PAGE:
Unusual traits may point to a new branch on the human family tree.
Recent findings are casting further doubt on the idea that Homo sapiens has been the sole human species on Earth since the Neanderthals died out. Australian and Chinese scientists have unearthed the remains of a previously unknown prehistoric people who dwelled in caves in southwest China as recently as 11,500 years ago.
The bones and skulls of the four individuals do not resemble anything seen before, but feature an odd range of modern, primitive and unique traits, such as large eyebrow ridges, broad cheekbones and a thick skull, some of which are also observed in modern humans who lived hundreds of thousands of years ago.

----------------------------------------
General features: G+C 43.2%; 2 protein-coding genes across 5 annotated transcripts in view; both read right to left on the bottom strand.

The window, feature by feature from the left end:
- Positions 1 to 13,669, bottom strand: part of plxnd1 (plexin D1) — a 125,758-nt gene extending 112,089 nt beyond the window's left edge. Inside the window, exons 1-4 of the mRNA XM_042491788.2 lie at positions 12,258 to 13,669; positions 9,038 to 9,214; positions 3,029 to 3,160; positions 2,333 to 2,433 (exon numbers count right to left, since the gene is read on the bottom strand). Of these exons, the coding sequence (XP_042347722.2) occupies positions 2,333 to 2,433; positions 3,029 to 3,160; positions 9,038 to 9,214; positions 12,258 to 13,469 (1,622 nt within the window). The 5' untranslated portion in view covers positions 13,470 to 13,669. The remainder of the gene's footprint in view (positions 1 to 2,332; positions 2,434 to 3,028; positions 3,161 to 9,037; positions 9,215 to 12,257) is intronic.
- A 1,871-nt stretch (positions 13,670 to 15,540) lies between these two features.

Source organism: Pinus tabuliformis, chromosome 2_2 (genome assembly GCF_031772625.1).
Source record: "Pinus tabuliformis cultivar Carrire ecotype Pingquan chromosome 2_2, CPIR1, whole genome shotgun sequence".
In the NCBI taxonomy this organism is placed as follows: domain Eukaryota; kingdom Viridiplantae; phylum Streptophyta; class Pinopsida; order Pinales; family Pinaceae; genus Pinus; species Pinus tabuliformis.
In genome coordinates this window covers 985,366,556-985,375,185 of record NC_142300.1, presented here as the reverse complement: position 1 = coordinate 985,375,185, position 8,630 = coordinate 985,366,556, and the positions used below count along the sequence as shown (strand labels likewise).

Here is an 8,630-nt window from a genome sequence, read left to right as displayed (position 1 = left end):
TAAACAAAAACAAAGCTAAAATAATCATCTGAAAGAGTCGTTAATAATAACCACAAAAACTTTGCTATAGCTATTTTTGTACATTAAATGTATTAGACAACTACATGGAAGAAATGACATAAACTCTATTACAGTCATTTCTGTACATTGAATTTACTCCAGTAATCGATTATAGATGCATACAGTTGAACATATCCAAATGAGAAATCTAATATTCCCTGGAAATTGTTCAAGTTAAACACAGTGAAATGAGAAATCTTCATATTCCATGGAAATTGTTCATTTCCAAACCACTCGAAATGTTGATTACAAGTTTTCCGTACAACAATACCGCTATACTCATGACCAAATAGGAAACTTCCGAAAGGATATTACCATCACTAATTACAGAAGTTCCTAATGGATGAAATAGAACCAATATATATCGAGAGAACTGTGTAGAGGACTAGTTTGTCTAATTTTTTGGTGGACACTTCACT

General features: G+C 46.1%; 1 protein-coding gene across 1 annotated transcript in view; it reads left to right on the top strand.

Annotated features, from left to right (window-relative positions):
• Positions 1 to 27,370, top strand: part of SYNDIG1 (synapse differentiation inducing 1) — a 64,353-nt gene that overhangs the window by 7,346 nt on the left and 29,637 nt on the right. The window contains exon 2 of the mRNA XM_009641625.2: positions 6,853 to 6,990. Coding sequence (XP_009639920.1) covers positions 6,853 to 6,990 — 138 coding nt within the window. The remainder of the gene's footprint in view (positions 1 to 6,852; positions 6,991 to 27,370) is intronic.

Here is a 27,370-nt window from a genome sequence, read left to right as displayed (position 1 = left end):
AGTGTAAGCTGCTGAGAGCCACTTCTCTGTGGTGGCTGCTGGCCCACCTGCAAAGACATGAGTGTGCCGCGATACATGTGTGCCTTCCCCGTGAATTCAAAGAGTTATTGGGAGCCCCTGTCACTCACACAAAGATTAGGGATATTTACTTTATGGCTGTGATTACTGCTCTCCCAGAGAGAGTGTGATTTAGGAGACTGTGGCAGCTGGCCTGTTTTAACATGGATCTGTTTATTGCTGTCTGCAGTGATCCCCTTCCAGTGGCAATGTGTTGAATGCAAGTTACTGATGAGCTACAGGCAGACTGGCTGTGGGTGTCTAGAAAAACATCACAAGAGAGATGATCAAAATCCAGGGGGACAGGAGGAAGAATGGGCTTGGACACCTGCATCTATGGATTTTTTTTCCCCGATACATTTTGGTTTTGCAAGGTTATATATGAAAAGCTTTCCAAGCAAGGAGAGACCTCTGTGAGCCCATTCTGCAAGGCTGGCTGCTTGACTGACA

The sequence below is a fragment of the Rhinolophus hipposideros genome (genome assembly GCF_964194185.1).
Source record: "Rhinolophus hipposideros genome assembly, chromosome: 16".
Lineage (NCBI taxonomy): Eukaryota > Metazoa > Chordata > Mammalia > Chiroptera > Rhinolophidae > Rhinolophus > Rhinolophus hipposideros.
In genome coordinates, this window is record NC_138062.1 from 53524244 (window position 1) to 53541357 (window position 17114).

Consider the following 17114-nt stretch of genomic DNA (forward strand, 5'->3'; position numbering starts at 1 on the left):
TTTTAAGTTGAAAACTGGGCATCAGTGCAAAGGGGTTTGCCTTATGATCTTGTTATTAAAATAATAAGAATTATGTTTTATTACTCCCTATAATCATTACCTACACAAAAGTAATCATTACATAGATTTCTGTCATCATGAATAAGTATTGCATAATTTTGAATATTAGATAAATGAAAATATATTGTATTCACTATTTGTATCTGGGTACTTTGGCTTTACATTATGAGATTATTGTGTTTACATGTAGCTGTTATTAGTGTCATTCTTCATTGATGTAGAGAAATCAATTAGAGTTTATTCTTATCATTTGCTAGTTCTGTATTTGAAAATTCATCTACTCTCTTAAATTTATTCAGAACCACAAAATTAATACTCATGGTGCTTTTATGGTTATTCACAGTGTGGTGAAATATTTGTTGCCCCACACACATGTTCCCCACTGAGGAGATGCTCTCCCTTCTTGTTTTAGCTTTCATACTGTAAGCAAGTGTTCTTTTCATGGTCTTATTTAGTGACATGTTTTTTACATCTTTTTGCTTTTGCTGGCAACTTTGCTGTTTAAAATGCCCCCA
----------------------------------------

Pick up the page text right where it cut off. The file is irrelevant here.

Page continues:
Their brains were small, but the frontal lobe, which plays a role in personality and behavior, was similar to a modern human’s, while the back part of the brain, which deals with sensory impressions, was more primitive.
Scientists have yet to classify the specimens, but have dubbed them the Red Deer People for the many red deer bones found in and around the caves. Lead scientist Darren Curnoe thinks that they may represent a new branch on our family tree, but it’s also possible that they’re simply a rare variation of our own species. Sophisticated DNA analysis may reveal the truth.
Meet the relatives
In recent years, discoveries of the Denisovans and Homo floresiensis (sometimes called hob-bits) have revealed that we haven’t been the world’s lone humans for as long as we thought.
Homo sapiens, which have been living on Earth for 200,000 years, may have mixed with these species.